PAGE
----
Followers of Thebeerchaser know (or could have guessed) that the lockdown since mid-March curtailed both singular Beerchasing visits and group BC events which have been a hit in the past.  This is the final post on my 2017-18 trips to Corvallis – the home of my college alma mater – Oregon State University.

An aerial post of the Memorial Union and the beautiful OSU campus

The first post can be seen at https://thebeerchaser.com/2020/04/15/beerchasing-in-corvallis-part-1/

In reflecting on the absence of watering holes in my life for the last 3.5 months, it both reminded me and made me lament on one of my favorite quotes – used several times in prior blog posts – by 18th century English man-of-letters, Samuel Johnson.  And it’s supplemented by a new one that reinforces his original assertion.

If you can’t drink a draft in a saloon, there are good alternatives

The latter I discovered reading one of David Brooks’ marvelous books (The Road to Character) yesterday afternoon during my Happy Hour on our deck drinking a great can of Bend’s Breakside Brewing’s Sweet As Pacific Ale.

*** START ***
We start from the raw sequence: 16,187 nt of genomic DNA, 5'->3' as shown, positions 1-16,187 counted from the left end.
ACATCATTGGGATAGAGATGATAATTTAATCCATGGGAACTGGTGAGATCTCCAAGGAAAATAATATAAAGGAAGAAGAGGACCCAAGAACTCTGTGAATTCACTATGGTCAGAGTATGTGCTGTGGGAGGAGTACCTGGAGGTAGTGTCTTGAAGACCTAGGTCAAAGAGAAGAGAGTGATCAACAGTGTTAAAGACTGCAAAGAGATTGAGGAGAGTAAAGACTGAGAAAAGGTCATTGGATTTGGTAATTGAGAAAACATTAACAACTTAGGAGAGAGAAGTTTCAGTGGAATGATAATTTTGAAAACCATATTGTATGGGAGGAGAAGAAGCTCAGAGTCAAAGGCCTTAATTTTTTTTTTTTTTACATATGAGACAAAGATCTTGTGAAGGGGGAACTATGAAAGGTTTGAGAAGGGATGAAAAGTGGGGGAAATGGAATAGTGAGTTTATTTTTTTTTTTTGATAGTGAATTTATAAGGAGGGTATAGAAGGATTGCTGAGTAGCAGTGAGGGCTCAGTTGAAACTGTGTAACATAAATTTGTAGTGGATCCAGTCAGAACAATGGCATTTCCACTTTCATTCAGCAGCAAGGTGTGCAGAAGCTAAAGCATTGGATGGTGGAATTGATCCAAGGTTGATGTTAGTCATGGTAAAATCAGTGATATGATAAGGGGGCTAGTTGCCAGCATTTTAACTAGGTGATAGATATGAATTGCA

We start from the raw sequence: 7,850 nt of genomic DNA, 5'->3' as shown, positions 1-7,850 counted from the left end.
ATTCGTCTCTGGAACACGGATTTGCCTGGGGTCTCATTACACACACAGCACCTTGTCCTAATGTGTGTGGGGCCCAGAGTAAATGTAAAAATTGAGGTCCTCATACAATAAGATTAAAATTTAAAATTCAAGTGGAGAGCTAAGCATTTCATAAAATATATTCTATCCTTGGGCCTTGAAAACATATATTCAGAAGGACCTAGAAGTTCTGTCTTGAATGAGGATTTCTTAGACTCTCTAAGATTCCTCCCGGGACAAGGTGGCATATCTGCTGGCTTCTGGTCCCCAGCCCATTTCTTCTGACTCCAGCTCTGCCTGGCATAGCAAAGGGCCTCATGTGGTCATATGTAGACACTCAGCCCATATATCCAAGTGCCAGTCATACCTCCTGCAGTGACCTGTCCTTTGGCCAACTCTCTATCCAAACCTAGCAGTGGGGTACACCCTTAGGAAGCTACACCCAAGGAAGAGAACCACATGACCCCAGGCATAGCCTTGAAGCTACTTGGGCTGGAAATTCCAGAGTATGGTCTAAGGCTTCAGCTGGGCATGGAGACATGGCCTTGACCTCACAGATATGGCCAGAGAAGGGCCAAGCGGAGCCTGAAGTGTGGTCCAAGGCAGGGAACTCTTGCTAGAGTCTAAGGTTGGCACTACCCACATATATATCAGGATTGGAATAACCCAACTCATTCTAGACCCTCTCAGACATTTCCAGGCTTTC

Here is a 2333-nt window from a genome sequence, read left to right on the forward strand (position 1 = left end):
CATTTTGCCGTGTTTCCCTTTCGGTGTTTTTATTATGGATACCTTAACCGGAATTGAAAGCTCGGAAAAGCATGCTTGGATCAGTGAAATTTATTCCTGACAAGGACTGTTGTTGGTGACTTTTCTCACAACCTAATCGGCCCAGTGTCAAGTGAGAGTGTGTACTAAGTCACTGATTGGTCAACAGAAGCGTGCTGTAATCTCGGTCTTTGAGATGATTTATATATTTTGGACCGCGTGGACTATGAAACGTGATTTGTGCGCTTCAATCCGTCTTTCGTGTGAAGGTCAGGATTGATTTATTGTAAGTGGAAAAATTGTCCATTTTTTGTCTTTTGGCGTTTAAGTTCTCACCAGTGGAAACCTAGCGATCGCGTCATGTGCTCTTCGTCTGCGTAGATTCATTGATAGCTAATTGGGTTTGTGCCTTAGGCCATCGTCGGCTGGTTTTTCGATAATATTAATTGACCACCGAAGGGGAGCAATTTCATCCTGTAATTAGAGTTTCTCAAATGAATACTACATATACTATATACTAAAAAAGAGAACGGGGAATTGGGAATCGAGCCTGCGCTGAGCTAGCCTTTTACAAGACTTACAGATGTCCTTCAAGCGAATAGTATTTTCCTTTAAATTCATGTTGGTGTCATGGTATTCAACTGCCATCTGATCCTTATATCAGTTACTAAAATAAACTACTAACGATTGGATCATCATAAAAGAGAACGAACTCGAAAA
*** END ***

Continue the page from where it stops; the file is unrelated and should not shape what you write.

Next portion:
Brooks gives a remarkable and insightful narrative on Johnson – the complex individual known as a “poet, playwright, essayist, moralist, literary critic, biographer, editor, and lexicographer.” (Wikipedia).  However, he loved watering holes.

“There is nothing which has yet been contrived by man, by which so much happiness is produced as by a good tavern or inn.”

and

“I look upon every day to be lost in which I do not make a new acquaintance.”

A complex personality “….a mass of contradictions: lazy and energetic, aggressive and tender, melancholic and humorous, common-sensical and irrational, comforted yet tormented by religion.” (David Brooks – page 221 The Road to Character)